Four Power Politics: Implications for South East Asia or How Geography Influences Competition among Nations Jan Kofron


It is widely accepted that the geopolitical center of gravity has recently shifted from Europe to (South) East Asia. This region has displayed profound economic growth and it is a region with potential for power competition among nations. it is possible to say that the region has two potential sources of clashes. Firstly, there is potential for intra-regional clashes among ever-strengthening and ambitious China and regional minor powers. secondly, there is potential for extra-regional competition between China and the USA-the lone super-power of post-bipolar politics. Logically, this region attracts the attention of those interested in current geopolitics.

Various studies have emerged dealing with the prospect of regional peace and of China’s ambitions and possible great-power competition among the USA and China (see Beckley 2012, Mearhsiemer 2011,

Friedberg 2005 etc.). This chapter seeks to analyze the situation in this region through the lens of geopolitical reasoning. However, this paper does not use the (currently extremely popular) perspective of critical geopolitics (see O'Toal 1999); on the contrary, it employs a neo-classical approach. The basic theoretical background stems from the offensive neorealism of John Mearsheimer (2001). In addition, it seeks to systematically investigate the role of geographical configuration as a factor in potential power competition. The main impact of geography is seen in its ability to influence military operations and consequently to influence credibility of threats, alliance commitments, etc.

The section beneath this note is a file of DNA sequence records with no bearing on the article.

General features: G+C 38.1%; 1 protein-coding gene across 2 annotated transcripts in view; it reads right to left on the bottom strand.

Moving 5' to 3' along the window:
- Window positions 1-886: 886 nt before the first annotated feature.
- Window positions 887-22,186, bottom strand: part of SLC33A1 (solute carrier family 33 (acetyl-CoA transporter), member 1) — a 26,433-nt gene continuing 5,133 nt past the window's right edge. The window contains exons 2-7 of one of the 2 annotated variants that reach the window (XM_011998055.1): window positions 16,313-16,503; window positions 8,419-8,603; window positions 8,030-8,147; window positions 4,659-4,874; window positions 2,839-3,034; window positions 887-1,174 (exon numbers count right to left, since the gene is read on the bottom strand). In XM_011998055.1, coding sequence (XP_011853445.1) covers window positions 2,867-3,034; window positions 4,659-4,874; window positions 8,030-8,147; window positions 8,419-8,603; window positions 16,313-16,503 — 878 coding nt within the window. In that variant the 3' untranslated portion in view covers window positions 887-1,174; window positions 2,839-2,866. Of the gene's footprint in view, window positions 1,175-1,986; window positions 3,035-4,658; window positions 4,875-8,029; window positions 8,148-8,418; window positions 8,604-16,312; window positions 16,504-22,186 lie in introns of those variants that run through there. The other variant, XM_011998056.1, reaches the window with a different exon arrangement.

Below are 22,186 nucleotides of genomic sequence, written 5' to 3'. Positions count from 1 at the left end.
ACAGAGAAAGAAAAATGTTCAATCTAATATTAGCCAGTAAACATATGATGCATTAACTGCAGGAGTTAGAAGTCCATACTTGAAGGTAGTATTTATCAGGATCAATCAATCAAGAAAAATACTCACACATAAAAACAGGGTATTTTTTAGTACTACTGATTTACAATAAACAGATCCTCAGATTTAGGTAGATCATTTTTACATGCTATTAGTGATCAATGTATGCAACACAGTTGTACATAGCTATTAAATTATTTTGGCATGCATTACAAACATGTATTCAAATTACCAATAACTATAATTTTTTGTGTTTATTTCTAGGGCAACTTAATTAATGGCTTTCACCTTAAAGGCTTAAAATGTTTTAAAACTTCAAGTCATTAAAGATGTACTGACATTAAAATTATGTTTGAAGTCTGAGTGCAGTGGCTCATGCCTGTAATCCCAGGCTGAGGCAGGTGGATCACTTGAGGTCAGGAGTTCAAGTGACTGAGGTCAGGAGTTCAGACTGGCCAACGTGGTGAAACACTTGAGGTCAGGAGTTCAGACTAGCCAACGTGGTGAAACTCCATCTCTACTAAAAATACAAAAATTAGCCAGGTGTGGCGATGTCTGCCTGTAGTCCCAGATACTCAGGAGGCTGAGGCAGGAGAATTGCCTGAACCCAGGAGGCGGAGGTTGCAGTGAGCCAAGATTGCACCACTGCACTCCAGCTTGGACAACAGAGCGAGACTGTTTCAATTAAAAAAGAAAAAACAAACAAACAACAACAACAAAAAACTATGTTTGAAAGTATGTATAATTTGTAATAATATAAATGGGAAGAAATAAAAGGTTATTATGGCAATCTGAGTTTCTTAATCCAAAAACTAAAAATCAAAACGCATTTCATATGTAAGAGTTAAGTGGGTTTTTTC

This chapter tries to provide a response to three questions. How does geography influence dynamics of power politics in (South) East Asia (SEA)? Is it possible to create an effective counter-hegemonic balancing coalition in the region without the military commitment of the USA? Finally, what are the prospects for small powers in the region - specifically Taiwan?

The article proceeds in four steps. Firstly, I discuss the basic theoretical tenets employed in this paper and elaborate on the significance of (physical) geography and its configuration in military operations. In the second step I describe the current regional setting within South East Asia and the regional geographical configuration. The third part deals with the implications of the combination of a regional balance of power and its geographical configuration. The final part attempts to provide specific implications for the future of an independent Taiwan.

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